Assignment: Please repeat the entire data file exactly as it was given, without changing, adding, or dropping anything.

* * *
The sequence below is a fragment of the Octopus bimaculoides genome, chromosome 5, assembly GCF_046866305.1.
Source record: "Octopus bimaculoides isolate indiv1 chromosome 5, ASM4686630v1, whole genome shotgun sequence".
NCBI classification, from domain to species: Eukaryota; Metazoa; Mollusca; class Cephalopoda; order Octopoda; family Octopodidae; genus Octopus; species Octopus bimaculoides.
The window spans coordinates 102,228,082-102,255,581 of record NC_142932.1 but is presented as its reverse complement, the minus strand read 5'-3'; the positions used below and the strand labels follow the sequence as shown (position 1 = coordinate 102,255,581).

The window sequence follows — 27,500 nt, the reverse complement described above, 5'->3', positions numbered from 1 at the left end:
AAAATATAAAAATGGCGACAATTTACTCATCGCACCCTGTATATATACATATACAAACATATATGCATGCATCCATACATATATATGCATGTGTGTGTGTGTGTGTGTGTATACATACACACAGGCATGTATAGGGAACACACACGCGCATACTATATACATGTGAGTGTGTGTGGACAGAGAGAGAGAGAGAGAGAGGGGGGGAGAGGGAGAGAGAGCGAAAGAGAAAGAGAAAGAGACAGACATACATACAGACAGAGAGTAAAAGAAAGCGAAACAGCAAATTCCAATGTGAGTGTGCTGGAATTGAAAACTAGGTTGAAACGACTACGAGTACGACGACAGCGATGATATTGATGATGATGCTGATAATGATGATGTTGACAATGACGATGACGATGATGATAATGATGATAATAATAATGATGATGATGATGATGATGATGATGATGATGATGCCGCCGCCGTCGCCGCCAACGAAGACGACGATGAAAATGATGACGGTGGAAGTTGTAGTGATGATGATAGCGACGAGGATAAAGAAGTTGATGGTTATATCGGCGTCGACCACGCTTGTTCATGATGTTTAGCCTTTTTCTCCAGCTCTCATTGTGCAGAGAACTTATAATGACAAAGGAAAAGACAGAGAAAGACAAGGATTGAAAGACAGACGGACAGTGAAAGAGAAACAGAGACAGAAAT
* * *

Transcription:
The sequence below is a fragment of the Octopus bimaculoides genome, chromosome 5, assembly GCF_046866305.1.
Source record: "Octopus bimaculoides isolate indiv1 chromosome 5, ASM4686630v1, whole genome shotgun sequence".
NCBI classification, from domain to species: Eukaryota; Metazoa; Mollusca; class Cephalopoda; order Octopoda; family Octopodidae; genus Octopus; species Octopus bimaculoides.
The window spans coordinates 102,228,082-102,255,581 of record NC_142932.1 but is presented as its reverse complement, the minus strand read 5'-3'; the positions used below and the strand labels follow the sequence as shown (position 1 = coordinate 102,255,581).

The window sequence follows — 27,500 nt, the reverse complement described above, 5'->3', positions numbered from 1 at the left end:
AAAATATAAAAATGGCGACAATTTACTCATCGCACCCTGTATATATACATATACAAACATATATGCATGCATCCATACATATATATGCATGTGTGTGTGTGTGTGTGTGTATACATACACACAGGCATGTATAGGGAACACACACGCGCATACTATATACATGTGAGTGTGTGTGGACAGAGAGAGAGAGAGAGAGAGGGGGGGAGAGGGAGAGAGAGCGAAAGAGAAAGAGAAAGAGACAGACATACATACAGACAGAGAGTAAAAGAAAGCGAAACAGCAAATTCCAATGTGAGTGTGCTGGAATTGAAAACTAGGTTGAAACGACTACGAGTACGACGACAGCGATGATATTGATGATGATGCTGATAATGATGATGTTGACAATGACGATGACGATGATGATAATGATGATAATAATAATGATGATGATGATGATGATGATGATGATGATGATGCCGCCGCCGTCGCCGCCAACGAAGACGACGATGAAAATGATGACGGTGGAAGTTGTAGTGATGATGATAGCGACGAGGATAAAGAAGTTGATGGTTATATCGGCGTCGACCACGCTTGTTCATGATGTTTAGCCTTTTTCTCCAGCTCTCATTGTGCAGAGAACTTATAATGACAAAGGAAAAGACAGAGAAAGACAAGGATTGAAAGACAGACGGACAGTGAAAGAGAAACAGAGACAGAAAT